A week out from the race, I purposely had less work on, and started sleeping as much as I could.  I slept very badly for the last three nights and barely an hour on the night before the race which left me extremely worried at the start line.  Two nights before the race, I had aches and pains in my legs all night.  It was only after completing the race that I discovered that this is normal for most people before their first Ironman.

On race day, we left home at 4.30 a.m.  I made two slices of toast and a cup of tea which I ate ten minutes from Athlone.  I landed at transition at Coosan Point at 5.30 with all my gear.  On my bike, I carried two water bottles behind the seat and one on the bars.  Nutrition for the bike consisted of gels, chocolate bars and bananas.  I was racked only two bikes from Kenny and this was very reassuring as we togged out before the race together.

The swim started promptly at 6.30 and we swam into the sunrise which left the course quite difficult to see.  People quickly separated and I was able to catch quite a quick draft for the last half of the second lap of the course.  Running up the ramp, I could see Kenny just ahead of me.  Someone shouted at me 78 minutes.  I knew I was on target as I had planned for 80 minutes for the swim.

I had a good transition and quickly hit the road on the bike.  I took  the bike quite steady as far as Ballymahon and then I upped the pace to my intended race speed.  Cycling through Lanesboro, it was nice to see some of the Lough Key lads out cheering for us.  Kenny was just behind me at this stage and he passed me just before Roscommon, looking in great form.  I never saw him again until we had completed the challenge in the evening.  There was good support in Athlone between the two laps and this was a great help.  I spun round again and by Roscommon I could find the mileage hitting the legs.  I held my pace and got back to Athlone in 6 hrs. 20 mins.  at almost my 29 km average the same as training.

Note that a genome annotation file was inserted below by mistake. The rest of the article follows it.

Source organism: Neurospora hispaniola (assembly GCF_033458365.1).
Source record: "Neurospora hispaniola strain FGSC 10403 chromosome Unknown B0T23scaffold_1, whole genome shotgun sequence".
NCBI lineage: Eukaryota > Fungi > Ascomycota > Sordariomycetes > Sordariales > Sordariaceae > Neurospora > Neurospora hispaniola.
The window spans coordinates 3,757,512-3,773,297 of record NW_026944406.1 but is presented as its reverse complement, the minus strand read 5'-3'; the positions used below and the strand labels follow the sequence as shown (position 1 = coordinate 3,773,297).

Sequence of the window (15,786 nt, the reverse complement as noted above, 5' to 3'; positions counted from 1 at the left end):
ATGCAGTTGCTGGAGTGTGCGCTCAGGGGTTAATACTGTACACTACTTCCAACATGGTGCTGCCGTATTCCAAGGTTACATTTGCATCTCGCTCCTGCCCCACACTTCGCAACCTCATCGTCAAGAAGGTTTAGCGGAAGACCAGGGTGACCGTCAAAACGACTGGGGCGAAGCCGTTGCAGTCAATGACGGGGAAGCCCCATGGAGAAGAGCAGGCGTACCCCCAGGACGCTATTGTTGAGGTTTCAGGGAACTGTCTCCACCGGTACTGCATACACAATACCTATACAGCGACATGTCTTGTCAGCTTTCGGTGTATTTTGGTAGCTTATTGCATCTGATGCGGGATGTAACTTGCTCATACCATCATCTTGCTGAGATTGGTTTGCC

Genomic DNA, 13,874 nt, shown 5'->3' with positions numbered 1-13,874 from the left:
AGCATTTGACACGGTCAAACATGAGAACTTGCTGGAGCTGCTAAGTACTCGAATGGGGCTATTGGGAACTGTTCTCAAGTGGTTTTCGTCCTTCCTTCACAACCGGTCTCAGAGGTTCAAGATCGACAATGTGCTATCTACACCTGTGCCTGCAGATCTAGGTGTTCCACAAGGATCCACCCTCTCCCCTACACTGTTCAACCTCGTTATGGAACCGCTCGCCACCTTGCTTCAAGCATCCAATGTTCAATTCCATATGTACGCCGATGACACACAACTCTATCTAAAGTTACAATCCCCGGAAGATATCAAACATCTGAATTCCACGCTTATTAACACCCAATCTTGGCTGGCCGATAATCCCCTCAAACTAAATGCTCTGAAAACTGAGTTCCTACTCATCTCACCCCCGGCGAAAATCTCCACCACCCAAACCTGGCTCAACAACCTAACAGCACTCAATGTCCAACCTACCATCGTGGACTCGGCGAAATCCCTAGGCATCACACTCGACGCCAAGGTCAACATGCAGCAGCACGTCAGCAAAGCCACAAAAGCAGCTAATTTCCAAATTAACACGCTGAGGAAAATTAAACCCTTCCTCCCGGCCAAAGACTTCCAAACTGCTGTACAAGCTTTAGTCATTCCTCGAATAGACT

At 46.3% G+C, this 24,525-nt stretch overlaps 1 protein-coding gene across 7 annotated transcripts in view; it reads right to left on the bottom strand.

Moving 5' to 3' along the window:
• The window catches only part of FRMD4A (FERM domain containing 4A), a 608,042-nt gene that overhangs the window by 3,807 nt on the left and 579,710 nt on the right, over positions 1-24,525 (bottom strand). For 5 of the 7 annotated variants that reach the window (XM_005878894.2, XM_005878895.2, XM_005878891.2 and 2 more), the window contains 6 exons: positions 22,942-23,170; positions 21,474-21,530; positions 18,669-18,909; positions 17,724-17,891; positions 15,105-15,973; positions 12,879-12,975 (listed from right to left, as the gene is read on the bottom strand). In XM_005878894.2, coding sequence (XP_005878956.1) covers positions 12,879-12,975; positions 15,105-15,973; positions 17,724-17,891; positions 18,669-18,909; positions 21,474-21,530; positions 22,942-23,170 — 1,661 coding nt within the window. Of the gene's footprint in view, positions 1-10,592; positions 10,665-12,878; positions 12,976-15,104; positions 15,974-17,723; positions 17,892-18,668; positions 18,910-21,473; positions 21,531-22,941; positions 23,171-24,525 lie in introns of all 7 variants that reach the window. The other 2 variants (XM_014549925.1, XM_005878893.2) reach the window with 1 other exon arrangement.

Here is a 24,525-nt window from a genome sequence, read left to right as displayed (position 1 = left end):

In my second transition, I took on more water, shoved a few bananas in my back pocket and ate one on the way out, where I saw our lads waiting with a camera!  The course consisted of four 10.5 km laps which was good for me as my training loop at home was 10.5 km.  I took the first lap steady as advised by fellow Ironmen in the club.  My second lap was quicker and I hit my wall between 14 – 18 miles on the third lap, but I kept tipping along and I got through it.  I was drinking roughly a litre of water per lap along with a few sweets and I was glad to be on the last lap and drank just coke on this lap.  With a half lap to go, I realised that it was 6 o’clock (11.5 hours) and that a 12 hour finish was possible if I pushed on, but I knew it would be tight.  I pushed this last half lap through the pain barriers to finish in 11 hours 56 minutes with tremendous support on the finishing line from my family and friends from the Lough Key Tri Club.  I was over the moon as I had thought it would take me closer to thirteen hours to finish.

I want to thank everyone who had any involvement in getting me over that finishing line.  I could not have done it without my brother, Paul, who taught me firstly to swim and then was my chief safety kayaker.  Thanks too to Jen who cycled with me on most of my long runs, passing water bottles and encouraging me on.  She also kayaked with me.

There was a great post-race party for me and Kenny in Murtaghs on the Monday night.  Many, many thanks.

Just a word of caution, triathlon is addictive!!